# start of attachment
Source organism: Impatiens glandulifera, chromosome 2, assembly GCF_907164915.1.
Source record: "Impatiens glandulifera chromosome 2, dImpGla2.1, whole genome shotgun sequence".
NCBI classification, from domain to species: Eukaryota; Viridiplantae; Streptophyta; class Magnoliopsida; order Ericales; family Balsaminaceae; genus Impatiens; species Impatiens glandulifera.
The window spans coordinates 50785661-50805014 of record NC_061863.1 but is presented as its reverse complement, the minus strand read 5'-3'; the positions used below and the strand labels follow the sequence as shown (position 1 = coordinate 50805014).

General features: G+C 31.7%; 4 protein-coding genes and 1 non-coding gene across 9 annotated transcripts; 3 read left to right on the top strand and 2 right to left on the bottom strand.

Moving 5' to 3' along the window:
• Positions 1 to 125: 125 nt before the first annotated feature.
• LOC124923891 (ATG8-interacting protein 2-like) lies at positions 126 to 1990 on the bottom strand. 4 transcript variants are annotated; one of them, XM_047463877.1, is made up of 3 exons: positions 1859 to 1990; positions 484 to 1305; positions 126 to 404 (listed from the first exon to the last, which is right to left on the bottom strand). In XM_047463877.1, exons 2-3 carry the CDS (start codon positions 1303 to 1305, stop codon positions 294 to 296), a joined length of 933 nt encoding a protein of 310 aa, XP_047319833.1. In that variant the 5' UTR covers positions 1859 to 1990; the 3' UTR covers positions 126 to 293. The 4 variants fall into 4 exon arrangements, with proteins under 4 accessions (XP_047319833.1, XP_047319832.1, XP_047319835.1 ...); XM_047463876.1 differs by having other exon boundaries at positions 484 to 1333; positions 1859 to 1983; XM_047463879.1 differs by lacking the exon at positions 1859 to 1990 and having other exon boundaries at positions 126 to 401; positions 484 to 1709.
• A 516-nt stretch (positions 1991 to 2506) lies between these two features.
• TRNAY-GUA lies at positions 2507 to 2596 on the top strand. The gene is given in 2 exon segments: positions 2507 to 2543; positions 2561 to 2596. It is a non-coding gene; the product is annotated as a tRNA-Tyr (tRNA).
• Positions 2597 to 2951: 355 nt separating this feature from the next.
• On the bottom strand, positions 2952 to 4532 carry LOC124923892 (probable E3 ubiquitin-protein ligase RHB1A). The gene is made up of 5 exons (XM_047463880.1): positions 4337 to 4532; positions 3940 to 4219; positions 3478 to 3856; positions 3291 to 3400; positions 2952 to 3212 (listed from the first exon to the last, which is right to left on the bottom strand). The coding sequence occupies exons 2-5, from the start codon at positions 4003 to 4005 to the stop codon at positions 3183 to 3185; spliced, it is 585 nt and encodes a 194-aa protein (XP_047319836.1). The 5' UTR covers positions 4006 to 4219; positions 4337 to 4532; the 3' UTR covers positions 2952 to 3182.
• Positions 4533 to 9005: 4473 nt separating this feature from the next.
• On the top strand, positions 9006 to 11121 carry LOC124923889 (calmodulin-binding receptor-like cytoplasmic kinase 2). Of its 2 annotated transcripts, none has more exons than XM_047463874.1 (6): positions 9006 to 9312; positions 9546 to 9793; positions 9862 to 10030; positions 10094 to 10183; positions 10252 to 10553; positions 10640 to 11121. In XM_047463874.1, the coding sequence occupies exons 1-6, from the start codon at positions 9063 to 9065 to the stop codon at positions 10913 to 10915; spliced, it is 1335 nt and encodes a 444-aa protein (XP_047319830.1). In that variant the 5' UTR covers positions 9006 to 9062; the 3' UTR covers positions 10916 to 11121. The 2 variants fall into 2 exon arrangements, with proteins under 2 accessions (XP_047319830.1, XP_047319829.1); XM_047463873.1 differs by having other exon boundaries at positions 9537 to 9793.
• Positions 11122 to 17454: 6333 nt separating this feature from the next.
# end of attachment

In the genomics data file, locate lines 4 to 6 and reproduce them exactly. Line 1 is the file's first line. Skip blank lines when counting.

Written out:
The window spans coordinates 50785661-50805014 of record NC_061863.1 but is presented as its reverse complement, the minus strand read 5'-3'; the positions used below and the strand labels follow the sequence as shown (position 1 = coordinate 50805014).

General features: G+C 31.7%; 4 protein-coding genes and 1 non-coding gene across 9 annotated transcripts; 3 read left to right on the top strand and 2 right to left on the bottom strand.

Moving 5' to 3' along the window: